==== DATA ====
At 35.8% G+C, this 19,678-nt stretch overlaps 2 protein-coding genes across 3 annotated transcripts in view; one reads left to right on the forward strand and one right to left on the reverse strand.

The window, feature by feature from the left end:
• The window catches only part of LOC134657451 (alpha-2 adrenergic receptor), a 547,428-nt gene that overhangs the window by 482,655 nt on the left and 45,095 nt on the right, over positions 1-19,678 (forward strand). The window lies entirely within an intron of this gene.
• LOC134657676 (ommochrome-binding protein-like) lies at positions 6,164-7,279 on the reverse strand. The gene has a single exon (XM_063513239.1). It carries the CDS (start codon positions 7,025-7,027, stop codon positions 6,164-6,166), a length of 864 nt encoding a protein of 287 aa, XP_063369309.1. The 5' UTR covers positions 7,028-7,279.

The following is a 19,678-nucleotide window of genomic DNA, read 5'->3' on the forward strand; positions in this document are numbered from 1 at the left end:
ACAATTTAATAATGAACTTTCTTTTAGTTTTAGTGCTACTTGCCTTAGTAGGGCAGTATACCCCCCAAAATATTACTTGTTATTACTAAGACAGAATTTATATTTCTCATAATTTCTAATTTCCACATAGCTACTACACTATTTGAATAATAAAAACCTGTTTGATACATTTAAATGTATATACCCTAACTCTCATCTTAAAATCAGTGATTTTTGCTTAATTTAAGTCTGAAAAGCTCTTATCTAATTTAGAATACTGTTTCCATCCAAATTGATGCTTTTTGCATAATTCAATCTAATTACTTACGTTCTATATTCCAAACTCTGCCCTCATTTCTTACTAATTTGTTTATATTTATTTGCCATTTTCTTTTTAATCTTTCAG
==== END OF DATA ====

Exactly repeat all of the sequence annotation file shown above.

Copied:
At 35.8% G+C, this 19,678-nt stretch overlaps 2 protein-coding genes across 3 annotated transcripts in view; one reads left to right on the forward strand and one right to left on the reverse strand.

The window, feature by feature from the left end:
• The window catches only part of LOC134657451 (alpha-2 adrenergic receptor), a 547,428-nt gene that overhangs the window by 482,655 nt on the left and 45,095 nt on the right, over positions 1-19,678 (forward strand). The window lies entirely within an intron of this gene.
• LOC134657676 (ommochrome-binding protein-like) lies at positions 6,164-7,279 on the reverse strand. The gene has a single exon (XM_063513239.1). It carries the CDS (start codon positions 7,025-7,027, stop codon positions 6,164-6,166), a length of 864 nt encoding a protein of 287 aa, XP_063369309.1. The 5' UTR covers positions 7,028-7,279.

The following is a 19,678-nucleotide window of genomic DNA, read 5'->3' on the forward strand; positions in this document are numbered from 1 at the left end:
ACAATTTAATAATGAACTTTCTTTTAGTTTTAGTGCTACTTGCCTTAGTAGGGCAGTATACCCCCCAAAATATTACTTGTTATTACTAAGACAGAATTTATATTTCTCATAATTTCTAATTTCCACATAGCTACTACACTATTTGAATAATAAAAACCTGTTTGATACATTTAAATGTATATACCCTAACTCTCATCTTAAAATCAGTGATTTTTGCTTAATTTAAGTCTGAAAAGCTCTTATCTAATTTAGAATACTGTTTCCATCCAAATTGATGCTTTTTGCATAATTCAATCTAATTACTTACGTTCTATATTCCAAACTCTGCCCTCATTTCTTACTAATTTGTTTATATTTATTTGCCATTTTCTTTTTAATCTTTCAG